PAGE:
In order to increase transit accessibility, Ms. Wiggins detailed several Metro initiatives to make transit more affordable to the public. The Fareless System Initiative provides GoPass TAP cards to students at participating K-12 schools and community colleges, making transit free for eligible students. Similarly, the LIFE Program offers a fare discount program for low-income riders over 18. Additionally, in order to receive feedback from younger riders, Metro has created a Youth Council for teens ages 14-17.


As a woman of color working in the transportation sector, Ms. Wiggins placed much significance on “gender mainstreaming,” a concept that explores the impact of policy on gender equality. She noted that Metro On-Board surveys conducted between 2010 to 2018 show increases in female ridership on both rail and bus lines, while male ridership is decreasing, and that the surveys also found that women feel more unsafe on public transportation than men. Ms. Wiggins stated that Metro will be improving lighting at rail stations and bus stops in order to make transit safer and that Metro also plans to increase the frequency of buses to prevent delays for riders during peak mid-day travel times to decrease the wait time at stops.


A significant challenge on the horizon for Metro is the upcoming 2028 Los Angeles Olympic and Paralympic Games. Hosting these will require extensive infrastructure expansion to serve the needs of LA residents and spectators and Metro has a Mobility Concept Plan to bring permanent, long-term benefits to through projects already approved, funded and on schedule to be delivered before the Games. Ms. Wiggins noted that the infrastructure investment will benefit the region for generations, and that Los Angeles is still benefiting from the ‘84 Olympic Games. To prepare for the upcoming Olympics Games, Metro founded an Interdisciplinary Task Force, which aims to create a mobility plan for the Games. Metro aims to make the Olympics car-free for spectators, requiring collaboration with LA Tourism, among others.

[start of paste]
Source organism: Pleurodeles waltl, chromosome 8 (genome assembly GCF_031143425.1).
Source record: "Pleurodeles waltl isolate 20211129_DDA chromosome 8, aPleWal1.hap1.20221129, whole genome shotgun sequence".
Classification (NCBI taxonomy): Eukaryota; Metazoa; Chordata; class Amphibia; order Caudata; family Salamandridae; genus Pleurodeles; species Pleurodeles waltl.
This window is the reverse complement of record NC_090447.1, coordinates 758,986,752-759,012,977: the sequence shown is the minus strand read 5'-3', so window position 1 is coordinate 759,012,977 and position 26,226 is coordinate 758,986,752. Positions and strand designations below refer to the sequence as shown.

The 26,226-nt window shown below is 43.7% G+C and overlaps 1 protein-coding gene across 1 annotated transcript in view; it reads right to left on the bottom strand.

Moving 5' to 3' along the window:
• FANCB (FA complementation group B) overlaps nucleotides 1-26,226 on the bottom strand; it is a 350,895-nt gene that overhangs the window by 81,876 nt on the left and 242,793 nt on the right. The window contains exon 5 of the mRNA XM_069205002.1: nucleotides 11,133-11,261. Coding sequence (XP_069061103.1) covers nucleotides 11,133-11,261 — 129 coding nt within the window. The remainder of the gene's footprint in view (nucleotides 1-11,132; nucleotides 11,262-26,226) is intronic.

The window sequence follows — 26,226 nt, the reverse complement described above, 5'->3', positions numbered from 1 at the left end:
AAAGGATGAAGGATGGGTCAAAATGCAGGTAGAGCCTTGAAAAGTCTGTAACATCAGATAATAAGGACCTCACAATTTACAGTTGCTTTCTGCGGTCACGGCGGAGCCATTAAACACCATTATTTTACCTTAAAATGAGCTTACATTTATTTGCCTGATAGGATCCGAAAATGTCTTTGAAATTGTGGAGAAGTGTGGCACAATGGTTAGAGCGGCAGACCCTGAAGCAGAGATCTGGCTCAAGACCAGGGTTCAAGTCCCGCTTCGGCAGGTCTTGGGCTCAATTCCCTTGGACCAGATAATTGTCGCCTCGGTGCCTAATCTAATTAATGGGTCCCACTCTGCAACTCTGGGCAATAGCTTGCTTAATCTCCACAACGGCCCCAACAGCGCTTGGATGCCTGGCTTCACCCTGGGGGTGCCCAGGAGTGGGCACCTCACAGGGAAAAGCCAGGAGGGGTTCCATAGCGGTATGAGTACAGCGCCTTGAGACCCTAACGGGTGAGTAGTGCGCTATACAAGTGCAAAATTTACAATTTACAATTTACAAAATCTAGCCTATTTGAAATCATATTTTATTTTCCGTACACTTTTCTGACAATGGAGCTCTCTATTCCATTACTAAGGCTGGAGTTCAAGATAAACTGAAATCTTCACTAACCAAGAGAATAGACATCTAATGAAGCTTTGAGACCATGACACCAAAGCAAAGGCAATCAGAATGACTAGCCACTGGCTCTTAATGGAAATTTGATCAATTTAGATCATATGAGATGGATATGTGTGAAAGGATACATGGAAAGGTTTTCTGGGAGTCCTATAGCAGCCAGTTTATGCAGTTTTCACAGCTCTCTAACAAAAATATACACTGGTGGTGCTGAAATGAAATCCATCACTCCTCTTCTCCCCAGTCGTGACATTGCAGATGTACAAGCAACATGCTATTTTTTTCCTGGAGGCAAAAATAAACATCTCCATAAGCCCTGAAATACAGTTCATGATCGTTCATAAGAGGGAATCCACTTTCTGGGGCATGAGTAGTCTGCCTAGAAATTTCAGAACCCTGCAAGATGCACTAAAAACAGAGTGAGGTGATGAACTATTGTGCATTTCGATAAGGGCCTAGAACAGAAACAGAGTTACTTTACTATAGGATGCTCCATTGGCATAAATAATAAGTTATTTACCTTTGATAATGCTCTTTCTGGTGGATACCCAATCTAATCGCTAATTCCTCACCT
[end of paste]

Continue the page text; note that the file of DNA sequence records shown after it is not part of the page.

Ms. Wiggins shared that she fully expects tourism to be back in full force soon, rebounding to perhaps even more than the 50 million tourists LA experienced before the COVID-19 Pandemic. Dustin Wong, a Public Policy student at USC, asked “What will Metro do to actively promote the system to foreigners and visitors coming to LA?”  Ms. Wiggins replied that since the flood of visitors both domestic and international are generally unfamiliar with the Metro system, one important project being implemented for the Games is a transit ambassador program that places staff at Metro facilities and vehicles that can answer questions and give directions to tourists.


To wrap up the meeting, ITE Student Chapter Advisor Eric Shen asked Ms. Wiggins what advice she would give to students. She said, “Choose courage over comfort,” and emphasized the importance of taking risks and trying new things, as “you are growing when you try something new.”


Group photo of METRANS, the ITE Student Chapter and Stephanie N. Wiggins,

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About the Author:

Yasmin Akhtar is a junior Real Estate Development student at the Price School of Public Policy with a minor in Spatial Sciences. Yasmin is interested in urban infill and transit-oriented development and hopes to create mixed-use sustainable developments when she enters the workforce after completing her studies. She works on the Newsletter team at METRANS.